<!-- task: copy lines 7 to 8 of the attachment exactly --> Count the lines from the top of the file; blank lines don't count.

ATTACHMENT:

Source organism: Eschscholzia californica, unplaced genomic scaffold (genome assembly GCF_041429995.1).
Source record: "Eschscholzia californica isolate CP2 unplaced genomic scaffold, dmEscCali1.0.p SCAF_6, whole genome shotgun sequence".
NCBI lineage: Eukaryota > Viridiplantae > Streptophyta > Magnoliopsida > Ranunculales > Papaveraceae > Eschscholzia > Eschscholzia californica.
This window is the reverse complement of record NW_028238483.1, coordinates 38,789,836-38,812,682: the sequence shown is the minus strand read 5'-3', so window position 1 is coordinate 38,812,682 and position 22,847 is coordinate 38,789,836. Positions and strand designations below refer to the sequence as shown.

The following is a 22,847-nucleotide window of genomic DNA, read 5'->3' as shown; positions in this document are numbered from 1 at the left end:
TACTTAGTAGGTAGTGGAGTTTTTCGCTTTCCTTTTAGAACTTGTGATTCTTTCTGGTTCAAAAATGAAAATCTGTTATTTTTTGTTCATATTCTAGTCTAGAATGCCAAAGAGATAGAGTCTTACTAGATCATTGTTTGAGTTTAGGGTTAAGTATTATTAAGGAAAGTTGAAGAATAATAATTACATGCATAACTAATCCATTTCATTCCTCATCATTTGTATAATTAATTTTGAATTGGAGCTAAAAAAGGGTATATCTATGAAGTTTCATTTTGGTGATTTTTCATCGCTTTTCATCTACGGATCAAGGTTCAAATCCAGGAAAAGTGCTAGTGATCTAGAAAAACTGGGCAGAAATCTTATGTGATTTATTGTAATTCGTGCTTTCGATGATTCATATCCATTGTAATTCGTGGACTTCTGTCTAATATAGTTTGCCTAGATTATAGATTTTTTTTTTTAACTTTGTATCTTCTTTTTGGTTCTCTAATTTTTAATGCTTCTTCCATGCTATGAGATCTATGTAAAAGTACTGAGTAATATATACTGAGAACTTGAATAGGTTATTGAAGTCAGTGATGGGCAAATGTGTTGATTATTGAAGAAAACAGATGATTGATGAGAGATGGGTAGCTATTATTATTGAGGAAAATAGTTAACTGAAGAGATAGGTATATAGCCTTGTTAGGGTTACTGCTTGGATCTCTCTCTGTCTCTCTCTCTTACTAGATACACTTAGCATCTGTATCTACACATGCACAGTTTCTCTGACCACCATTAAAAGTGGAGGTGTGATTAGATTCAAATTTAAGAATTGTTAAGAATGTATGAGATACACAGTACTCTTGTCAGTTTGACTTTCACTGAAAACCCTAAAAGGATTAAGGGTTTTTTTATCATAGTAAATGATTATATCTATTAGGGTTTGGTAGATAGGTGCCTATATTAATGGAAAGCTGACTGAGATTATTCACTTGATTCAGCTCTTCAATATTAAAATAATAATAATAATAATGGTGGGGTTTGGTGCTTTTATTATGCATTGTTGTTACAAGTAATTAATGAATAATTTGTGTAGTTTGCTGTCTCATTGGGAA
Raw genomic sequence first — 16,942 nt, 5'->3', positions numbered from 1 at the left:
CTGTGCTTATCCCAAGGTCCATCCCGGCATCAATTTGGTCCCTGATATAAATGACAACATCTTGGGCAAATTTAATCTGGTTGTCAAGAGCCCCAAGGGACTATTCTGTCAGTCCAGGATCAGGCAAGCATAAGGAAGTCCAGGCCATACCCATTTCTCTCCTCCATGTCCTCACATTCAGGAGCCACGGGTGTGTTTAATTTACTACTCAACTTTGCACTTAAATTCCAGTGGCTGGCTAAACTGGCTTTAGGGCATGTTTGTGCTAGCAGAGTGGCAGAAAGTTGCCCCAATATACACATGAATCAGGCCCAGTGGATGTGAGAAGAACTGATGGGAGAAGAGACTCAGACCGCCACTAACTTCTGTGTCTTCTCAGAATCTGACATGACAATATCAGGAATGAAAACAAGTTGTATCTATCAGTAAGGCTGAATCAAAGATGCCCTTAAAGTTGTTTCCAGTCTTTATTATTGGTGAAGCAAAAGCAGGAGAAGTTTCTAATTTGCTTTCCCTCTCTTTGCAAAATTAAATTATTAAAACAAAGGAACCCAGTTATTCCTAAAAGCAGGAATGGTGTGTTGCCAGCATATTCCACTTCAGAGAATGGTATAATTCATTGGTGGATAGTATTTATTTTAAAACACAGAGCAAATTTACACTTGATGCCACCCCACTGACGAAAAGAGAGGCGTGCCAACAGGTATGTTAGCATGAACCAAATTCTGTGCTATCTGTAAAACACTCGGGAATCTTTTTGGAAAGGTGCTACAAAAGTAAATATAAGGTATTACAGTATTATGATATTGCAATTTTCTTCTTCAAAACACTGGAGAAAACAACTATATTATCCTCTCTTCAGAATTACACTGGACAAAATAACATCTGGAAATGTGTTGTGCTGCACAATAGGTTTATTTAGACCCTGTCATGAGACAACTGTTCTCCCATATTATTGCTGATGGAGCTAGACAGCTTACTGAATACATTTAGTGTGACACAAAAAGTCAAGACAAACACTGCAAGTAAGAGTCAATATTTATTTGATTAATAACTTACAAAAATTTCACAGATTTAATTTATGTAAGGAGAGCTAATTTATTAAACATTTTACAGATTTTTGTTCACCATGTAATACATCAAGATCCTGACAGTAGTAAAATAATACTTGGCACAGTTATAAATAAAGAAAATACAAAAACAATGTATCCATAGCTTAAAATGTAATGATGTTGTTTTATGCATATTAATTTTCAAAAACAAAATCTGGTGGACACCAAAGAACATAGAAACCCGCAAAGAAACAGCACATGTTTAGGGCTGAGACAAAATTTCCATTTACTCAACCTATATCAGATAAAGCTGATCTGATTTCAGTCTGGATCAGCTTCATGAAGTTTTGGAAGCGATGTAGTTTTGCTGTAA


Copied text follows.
Raw genomic sequence first — 16,942 nt, 5'->3', positions numbered from 1 at the left:
CTGTGCTTATCCCAAGGTCCATCCCGGCATCAATTTGGTCCCTGATATAAATGACAACATCTTGGGCAAATTTAATCTGGTTGTCAAGAGCCCCAAGGGACTATTCTGTCAGTCCAGGATCAGGCAAGCATAAGGAAGTCCAGGCCATACCCATTTCTCTCCTCCATGTCCTCACATTCAGGAGCCACGGGTGTGTTTAATTTACTACTCAACTTTGCACTTAAATTCCAGTGGCTGGCTAAACTGGCTTTAGGGCATGTTTGTGCTAGCAGAGTGGCAGAAAGTTGCCCCAATATACACATGAATCAGGCCCAGTGGATGTGAGAAGAACTGATGGGAGAAGAGACTCAGACCGCCACTAACTTCTGTGTCTTCTCAGAATCTGACATGACAATATCAGGAATGAAAACAAGTTGTATCTATCAGTAAGGCTGAATCAAAGATGCCCTTAAAGTTGTTTCCAGTCTTTATTATTGGTGAAGCAAAAGCAGGAGAAGTTTCTAATTTGCTTTCCCTCTCTTTGCAAAATTAAATTATTAAAACAAAGGAACCCAGTTATTCCTAAAAGCAGGAATGGTGTGTTGCCAGCATATTCCACTTCAGAGAATGGTATAATTCATTGGTGGATAGTATTTATTTTAAAACACAGAGCAAATTTACACTTGATGCCACCCCACTGACGAAAAGAGAGGCGTGCCAACAGGTATGTTAGCATGAACCAAATTCTGTGCTATCTGTAAAACACTCGGGAATCTTTTTGGAAAGGTGCTACAAAAGTAAATATAAGGTATTACAGTATTATGATATTGCAATTTTCTTCTTCAAAACACTGGAGAAAACAACTATATTATCCTCTCTTCAGAATTACACTGGACAAAATAACATCTGGAAATGTGTTGTGCTGCACAATAGGTTTATTTAGACCCTGTCATGAGACAACTGTTCTCCCATATTATTGCTGATGGAGCTAGACAGCTTACTGAATACATTTAGTGTGACACAAAAAGTCAAGACAAACACTGCAAGTAAGAGTCAATATTTATTTGATTAATAACTTACAAAAATTTCACAGATTTAATTTATGTAAGGAGAGCTAATTTATTAAACATTTTACAGATTTTTGTTCACCATGTAATACATCAAGATCCTGACAGTAGTAAAATAATACTTGGCACAGTTATAAATAAAGAAAATACAAAAACAATGTATCCATAGCTTAAAATGTAATGATGTTGTTTTATGCATATTAATTTTCAAAAACAAAATCTGGTGGACACCAAAGAACATAGAAACCCGCAAAGAAACAGCACATGTTTAGGGCTGAGACAAAATTTCCATTTACTCAACCTATATCAGATAAAGCTGATCTGATTTCAGTCTGGATCAGCTTCATGAAGTTTTGGAAGCGATGTAGTTTTGCTGTAA